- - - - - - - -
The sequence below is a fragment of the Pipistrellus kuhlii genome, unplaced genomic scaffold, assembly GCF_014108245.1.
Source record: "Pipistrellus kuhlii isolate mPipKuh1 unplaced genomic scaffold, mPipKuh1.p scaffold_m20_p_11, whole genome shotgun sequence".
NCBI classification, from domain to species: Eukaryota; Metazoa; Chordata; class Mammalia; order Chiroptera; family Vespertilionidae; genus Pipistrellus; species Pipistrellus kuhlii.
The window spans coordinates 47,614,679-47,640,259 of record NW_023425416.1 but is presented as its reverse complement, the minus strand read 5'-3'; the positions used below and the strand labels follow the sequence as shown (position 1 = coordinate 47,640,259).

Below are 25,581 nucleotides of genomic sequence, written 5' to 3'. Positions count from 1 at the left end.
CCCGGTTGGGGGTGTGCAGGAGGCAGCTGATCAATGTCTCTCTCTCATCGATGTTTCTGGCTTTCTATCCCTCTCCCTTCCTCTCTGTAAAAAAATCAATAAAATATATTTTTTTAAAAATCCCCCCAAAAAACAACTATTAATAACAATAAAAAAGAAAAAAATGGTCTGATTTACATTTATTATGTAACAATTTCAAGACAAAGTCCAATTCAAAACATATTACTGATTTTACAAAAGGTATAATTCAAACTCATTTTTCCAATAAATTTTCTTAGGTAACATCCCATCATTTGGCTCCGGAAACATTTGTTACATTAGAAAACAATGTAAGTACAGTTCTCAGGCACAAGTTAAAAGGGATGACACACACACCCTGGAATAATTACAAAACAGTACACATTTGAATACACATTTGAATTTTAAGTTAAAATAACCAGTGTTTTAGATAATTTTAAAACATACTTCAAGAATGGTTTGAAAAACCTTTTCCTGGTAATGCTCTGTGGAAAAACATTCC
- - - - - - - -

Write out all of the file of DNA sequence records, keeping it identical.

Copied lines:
The sequence below is a fragment of the Pipistrellus kuhlii genome, unplaced genomic scaffold, assembly GCF_014108245.1.
Source record: "Pipistrellus kuhlii isolate mPipKuh1 unplaced genomic scaffold, mPipKuh1.p scaffold_m20_p_11, whole genome shotgun sequence".
NCBI classification, from domain to species: Eukaryota; Metazoa; Chordata; class Mammalia; order Chiroptera; family Vespertilionidae; genus Pipistrellus; species Pipistrellus kuhlii.
The window spans coordinates 47,614,679-47,640,259 of record NW_023425416.1 but is presented as its reverse complement, the minus strand read 5'-3'; the positions used below and the strand labels follow the sequence as shown (position 1 = coordinate 47,640,259).

Below are 25,581 nucleotides of genomic sequence, written 5' to 3'. Positions count from 1 at the left end.
CCCGGTTGGGGGTGTGCAGGAGGCAGCTGATCAATGTCTCTCTCTCATCGATGTTTCTGGCTTTCTATCCCTCTCCCTTCCTCTCTGTAAAAAAATCAATAAAATATATTTTTTTAAAAATCCCCCCAAAAAACAACTATTAATAACAATAAAAAAGAAAAAAATGGTCTGATTTACATTTATTATGTAACAATTTCAAGACAAAGTCCAATTCAAAACATATTACTGATTTTACAAAAGGTATAATTCAAACTCATTTTTCCAATAAATTTTCTTAGGTAACATCCCATCATTTGGCTCCGGAAACATTTGTTACATTAGAAAACAATGTAAGTACAGTTCTCAGGCACAAGTTAAAAGGGATGACACACACACCCTGGAATAATTACAAAACAGTACACATTTGAATACACATTTGAATTTTAAGTTAAAATAACCAGTGTTTTAGATAATTTTAAAACATACTTCAAGAATGGTTTGAAAAACCTTTTCCTGGTAATGCTCTGTGGAAAAACATTCC